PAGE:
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Assessing Pupils Progress (APP)

This briefing gives advice and guidance on the Assessing Pupils’ Progress (APP) materials which are being used to an increasing extent in primary and secondary schools in England. The briefing summarises the key features of APP, the background to its introduction, the potential benefits of APP and addresses examples of poor practice which the NASUWT has encountered in some schools and local authorities.

What is APP?

APP is a nationally developed and standardised approach to assessment which seeks to provide a framework within which teachers can make judgements about the standard of pupils’ work and plan future learning activities.

APP has been developed by the Department for Children Schools and Families (DCSF), the Qualifications and Curriculum Authority (QCA) and the National Strategies. APP is a key part of the DCSF’s Assessment for Learning Strategy, published in May 2008, which aims to support teachers’ classroom-based assessment in the context of National Curriculum levels. APP has been developed as a means by which schools can be given the resources and support needed to develop and enhance their assessment polices and practices. The APP materials, which are not statutory, have also been used extensively in schools participating in the Making Good Progress pilots and their implementation has been given further impetus by the ending of externally marked, statutory National Curriculum tests at the end of Key Stage 3.

The materials are comprised principally of APP Assessment Guidelines and Standards Files. The Assessment Guidelines set out the criteria for each National Curriculum level and are central to the operation of APP in practice. The Assessment Guidelines are comprised of sheets which allow for the assessment of pupils’ work in relation to national standards and provide a recording format for the assessment criteria in each of the assessment focuses in each subject at each level.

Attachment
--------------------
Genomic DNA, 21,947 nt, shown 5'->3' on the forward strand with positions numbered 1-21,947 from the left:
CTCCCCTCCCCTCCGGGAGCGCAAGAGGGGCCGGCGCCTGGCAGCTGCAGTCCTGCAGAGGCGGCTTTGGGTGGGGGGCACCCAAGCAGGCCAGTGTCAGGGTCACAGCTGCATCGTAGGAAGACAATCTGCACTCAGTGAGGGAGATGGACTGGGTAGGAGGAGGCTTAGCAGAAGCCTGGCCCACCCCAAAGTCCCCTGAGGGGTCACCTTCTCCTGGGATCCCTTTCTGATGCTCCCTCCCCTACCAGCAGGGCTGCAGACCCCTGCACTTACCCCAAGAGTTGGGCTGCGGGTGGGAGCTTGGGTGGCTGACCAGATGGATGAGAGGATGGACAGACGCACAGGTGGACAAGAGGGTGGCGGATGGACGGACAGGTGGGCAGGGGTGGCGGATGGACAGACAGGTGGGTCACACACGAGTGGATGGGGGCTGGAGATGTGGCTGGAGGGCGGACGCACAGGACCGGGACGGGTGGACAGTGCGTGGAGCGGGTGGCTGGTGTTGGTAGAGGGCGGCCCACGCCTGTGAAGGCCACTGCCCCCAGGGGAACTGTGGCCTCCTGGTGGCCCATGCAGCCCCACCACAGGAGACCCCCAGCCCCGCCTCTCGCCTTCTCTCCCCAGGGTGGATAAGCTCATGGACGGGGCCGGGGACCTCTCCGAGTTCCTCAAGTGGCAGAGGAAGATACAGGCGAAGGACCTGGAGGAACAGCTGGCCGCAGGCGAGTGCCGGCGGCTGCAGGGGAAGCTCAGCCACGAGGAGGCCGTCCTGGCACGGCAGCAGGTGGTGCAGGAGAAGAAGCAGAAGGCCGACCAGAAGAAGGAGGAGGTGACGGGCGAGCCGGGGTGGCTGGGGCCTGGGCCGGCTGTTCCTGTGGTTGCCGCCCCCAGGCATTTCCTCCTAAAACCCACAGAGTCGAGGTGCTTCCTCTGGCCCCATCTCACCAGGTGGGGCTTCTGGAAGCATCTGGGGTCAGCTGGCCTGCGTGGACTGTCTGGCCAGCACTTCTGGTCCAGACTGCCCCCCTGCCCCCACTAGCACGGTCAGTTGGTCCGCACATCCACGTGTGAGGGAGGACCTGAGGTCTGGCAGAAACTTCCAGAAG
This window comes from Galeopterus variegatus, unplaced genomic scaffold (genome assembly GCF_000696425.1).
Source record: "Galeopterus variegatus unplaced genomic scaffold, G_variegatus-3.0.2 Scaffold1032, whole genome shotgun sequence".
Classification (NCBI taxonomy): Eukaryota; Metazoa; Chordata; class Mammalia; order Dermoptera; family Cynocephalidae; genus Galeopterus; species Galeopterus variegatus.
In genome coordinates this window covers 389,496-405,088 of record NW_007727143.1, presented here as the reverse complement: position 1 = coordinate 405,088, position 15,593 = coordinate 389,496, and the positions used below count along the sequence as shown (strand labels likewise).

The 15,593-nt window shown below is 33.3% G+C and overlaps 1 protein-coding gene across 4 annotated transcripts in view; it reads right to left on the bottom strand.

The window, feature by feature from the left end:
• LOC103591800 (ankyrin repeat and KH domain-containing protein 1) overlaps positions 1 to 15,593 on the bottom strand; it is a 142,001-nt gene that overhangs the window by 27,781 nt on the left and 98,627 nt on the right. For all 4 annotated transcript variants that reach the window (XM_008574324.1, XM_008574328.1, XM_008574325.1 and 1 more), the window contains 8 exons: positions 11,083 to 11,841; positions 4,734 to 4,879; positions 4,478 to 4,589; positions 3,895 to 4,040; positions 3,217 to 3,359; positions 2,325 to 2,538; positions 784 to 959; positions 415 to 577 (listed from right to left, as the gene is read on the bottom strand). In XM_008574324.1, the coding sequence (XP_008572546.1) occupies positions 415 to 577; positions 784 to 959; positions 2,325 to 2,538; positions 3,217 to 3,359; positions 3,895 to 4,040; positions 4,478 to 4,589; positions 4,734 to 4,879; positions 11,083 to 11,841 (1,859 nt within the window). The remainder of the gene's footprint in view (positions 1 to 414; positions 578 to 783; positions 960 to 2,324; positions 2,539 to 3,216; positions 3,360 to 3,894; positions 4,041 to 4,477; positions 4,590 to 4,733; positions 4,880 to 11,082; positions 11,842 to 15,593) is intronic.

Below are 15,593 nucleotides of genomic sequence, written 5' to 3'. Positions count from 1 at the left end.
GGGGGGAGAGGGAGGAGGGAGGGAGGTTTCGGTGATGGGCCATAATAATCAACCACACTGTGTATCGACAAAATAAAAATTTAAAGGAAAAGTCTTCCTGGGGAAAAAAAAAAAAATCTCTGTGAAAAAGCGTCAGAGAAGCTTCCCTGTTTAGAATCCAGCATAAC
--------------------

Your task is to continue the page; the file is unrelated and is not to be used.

The Standards Files are collections of assessed evidence of pupils’ performance that exemplify attainment at different levels in different subjects. The aim of these materials is to ‘give a feel’ for each level and to demonstrate how to aggregate performance in different aspects of a subject. These are underpinned by the APP Handbook which provides advice and guidance on implementation practice.

At present the APP materials are currently available for reading, writing and mathematics at Key Stages 1-3 and for science and ICT at key stage 3 only. It is intended that other subjects at key stage 3 will be developed and made available in 2010.

The potential benefits of APP

The NASUWT is clear that ongoing assessment of pupils’ work is an integral feature of effective teaching practice. The Union shares the view set out by the Government in its assessment strategy that effective and appropriate assessment practices involve teachers being given the scope to make appropriate use of their professional judgement to shape approaches to curriculum content and assessment to meet learning needs.

However, to date, many school-level arrangements for formative assessment or assessment for learning are unnecessarily bureaucratic and time consuming, often as a result of a perceived need to demonstrate to OFSTED inspection teams or other external auditors of school performance that effective approaches to formative assessment have been put in place. The Union is clear that assessment for learning undertaken on this basis is:

  • of limited use to parents or pupils in identifying and working towards future learning goals;
  • adds to teachers and headteachers’ workload burdens; and
  • distracts them from focusing on activities directly related to supporting pupils’ achievement and progress.

The NASUWT’s view, confirmed by many of our classroom teacher members, is that the APP materials, implemented effectively, have the potential to improve assessment practice in schools. Feedback from members has highlighted a number of clear benefits. In particular, APP provides an opportunity to replace existing bureaucratic and workload-intensive internal school assessment practices with a more streamlined and purposeful approach to making professional judgements about pupil progress and achievement.

The guidance materials from the DCSF, QCA and the National Strategies make clear that APP should be regarded as a ‘complete’ system. Where implementation has been viewed positively by members, it is frequently the case that schools have taken the opportunity presented by APP to review the burdens associated with their existing assessment practices and have tackled these issues through the introduction of APP, discarding previous approaches and systems.